I often see people using git’s blame command, which they use for checking who made a certain change in a certain file tracked by git. And usage of blame is said to be a reason for not fixing code formatting issues on a larger scale. Reason being is that blame will show the commit fixing the formatting of the line, and not the “real” last time the line was touched. And because blame only shows the last commit and person that touched a line, I regularly have people asking me about some logic they don’t agree with even though I am not the person who actually modified it. Let alone add it.
All these issues would be fixed if people wouldn’t use git’s blame command for this, but instead the git pickaxe. Pickaxe is the “-S” argument of git log and filters the output of git log by only commits that added and/or removed a line containing a certain value. So basically a search not of the commit message, but commit contents.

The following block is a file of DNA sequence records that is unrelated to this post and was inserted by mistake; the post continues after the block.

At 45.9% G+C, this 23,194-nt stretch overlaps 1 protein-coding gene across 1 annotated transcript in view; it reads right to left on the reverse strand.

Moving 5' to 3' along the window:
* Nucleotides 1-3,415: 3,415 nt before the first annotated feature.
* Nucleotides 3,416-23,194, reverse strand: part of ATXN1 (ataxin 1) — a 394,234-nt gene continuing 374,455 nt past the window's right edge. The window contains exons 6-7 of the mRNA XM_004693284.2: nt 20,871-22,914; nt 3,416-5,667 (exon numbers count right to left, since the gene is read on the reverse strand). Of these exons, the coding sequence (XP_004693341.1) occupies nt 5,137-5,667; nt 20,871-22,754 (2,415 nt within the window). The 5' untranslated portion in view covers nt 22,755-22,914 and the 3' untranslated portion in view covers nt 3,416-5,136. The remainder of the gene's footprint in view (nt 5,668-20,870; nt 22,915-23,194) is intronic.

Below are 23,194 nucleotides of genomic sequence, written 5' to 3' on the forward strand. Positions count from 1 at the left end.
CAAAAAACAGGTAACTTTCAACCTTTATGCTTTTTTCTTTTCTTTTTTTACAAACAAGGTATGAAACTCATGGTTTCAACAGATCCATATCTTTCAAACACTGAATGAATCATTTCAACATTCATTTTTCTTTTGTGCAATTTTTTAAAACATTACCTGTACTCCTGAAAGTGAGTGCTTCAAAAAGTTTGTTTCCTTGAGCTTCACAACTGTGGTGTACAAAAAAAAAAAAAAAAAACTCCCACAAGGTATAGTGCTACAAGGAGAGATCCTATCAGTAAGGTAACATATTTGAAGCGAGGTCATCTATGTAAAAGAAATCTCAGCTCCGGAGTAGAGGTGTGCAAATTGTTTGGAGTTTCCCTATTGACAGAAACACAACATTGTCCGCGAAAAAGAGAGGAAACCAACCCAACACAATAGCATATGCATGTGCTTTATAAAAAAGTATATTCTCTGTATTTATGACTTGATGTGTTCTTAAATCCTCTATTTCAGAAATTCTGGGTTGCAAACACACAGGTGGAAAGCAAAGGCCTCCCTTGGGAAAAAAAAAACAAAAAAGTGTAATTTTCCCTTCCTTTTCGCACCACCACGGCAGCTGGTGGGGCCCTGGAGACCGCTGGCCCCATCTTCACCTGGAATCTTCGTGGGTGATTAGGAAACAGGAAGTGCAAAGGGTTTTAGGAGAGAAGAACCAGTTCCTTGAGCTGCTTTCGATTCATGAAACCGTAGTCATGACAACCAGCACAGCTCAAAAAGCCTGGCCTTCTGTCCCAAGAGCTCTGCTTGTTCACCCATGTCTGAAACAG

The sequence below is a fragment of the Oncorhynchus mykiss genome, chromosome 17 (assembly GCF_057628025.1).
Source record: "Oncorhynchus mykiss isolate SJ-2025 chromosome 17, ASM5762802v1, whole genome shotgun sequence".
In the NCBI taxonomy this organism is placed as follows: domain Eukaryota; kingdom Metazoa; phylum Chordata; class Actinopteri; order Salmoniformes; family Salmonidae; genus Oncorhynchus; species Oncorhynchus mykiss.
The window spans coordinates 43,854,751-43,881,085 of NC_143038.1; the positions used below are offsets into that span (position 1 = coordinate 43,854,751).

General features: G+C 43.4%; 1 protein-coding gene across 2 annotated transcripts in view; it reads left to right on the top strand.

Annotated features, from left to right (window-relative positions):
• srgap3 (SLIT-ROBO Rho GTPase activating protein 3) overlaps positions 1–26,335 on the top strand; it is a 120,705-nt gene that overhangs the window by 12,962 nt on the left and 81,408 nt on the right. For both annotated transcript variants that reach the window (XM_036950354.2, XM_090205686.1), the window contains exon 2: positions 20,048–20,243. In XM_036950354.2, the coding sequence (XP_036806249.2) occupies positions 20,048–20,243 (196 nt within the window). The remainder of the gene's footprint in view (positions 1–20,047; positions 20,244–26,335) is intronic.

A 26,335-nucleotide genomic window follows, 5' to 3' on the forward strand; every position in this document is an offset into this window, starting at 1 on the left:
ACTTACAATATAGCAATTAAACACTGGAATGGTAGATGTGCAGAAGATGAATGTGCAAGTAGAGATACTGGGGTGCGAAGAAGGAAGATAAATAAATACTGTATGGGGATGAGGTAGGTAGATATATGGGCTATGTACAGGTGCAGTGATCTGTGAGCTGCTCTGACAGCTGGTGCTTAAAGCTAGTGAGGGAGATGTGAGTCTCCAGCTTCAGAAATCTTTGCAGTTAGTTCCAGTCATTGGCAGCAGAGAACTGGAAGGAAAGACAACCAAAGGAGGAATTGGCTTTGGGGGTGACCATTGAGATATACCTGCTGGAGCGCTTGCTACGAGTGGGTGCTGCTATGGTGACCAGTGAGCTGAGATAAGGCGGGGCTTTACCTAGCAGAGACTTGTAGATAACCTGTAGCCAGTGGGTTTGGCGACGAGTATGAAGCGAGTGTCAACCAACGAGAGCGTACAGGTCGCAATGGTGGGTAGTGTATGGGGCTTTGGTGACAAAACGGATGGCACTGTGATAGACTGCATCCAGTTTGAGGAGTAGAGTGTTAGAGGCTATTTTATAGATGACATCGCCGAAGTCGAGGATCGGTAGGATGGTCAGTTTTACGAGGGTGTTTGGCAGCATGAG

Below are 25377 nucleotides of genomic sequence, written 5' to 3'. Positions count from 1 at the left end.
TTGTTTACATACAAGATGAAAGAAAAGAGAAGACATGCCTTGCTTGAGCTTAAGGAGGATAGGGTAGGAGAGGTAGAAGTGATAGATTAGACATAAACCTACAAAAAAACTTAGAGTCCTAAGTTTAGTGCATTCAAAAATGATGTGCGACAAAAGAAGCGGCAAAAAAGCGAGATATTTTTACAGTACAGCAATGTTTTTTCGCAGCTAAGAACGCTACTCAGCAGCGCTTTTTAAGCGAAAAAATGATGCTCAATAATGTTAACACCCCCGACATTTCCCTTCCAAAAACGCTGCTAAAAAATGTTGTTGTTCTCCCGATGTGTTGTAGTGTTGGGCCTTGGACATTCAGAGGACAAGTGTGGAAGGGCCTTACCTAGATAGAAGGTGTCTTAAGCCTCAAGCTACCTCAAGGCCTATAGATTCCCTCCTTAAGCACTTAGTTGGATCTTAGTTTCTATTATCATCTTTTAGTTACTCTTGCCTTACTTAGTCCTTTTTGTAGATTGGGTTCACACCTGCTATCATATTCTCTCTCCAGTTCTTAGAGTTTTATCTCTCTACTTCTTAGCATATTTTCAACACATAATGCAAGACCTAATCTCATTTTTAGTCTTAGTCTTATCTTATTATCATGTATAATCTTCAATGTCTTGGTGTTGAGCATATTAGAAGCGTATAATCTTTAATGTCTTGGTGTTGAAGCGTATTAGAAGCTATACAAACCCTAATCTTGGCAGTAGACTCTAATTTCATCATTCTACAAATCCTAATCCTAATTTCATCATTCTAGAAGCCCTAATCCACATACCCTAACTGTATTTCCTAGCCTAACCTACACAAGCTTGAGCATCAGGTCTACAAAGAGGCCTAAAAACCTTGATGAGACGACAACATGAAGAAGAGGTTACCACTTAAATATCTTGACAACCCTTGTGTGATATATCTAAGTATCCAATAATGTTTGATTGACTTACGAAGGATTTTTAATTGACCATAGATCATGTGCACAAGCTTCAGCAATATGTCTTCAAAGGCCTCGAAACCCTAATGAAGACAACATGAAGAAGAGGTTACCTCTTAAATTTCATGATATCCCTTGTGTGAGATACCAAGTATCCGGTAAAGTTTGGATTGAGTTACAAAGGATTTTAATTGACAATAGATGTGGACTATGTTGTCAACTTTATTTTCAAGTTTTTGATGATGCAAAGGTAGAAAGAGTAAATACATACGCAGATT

Here’s an example:
$ g log -S 'return base64.RawURLEncoding.EncodeToString(b), nil' commit 38999c54e1f0e3aebc812f5a56e41c9d60936558 Author: Erik <erikj@redacted> Date: Tue Oct 10 10:40:52 2017 +0100 Generate new devices for each new /login (#281) commit 50aacd4f3c0225e78bd3be773b29bbbdcc48072e Author: Kegsay <kegsay@redacted> Date: Tue May 30 17:51:40 2017 +0100 Hook up registration/login APIs and implement access token generation (#122)
The pickaxe can of course also be combined with other log filters. For instance, filtering by directory or file:
$ g log -S 'return base64.RawURLEncoding.EncodeToString(b), nil' clientapi/auth
“-p” is also quite useful when working with the pickaxe because it will also show the commit diff instead of just the metadata.
Using the pickaxe instead of blame also adhires to the saying that “git tracks content not files”.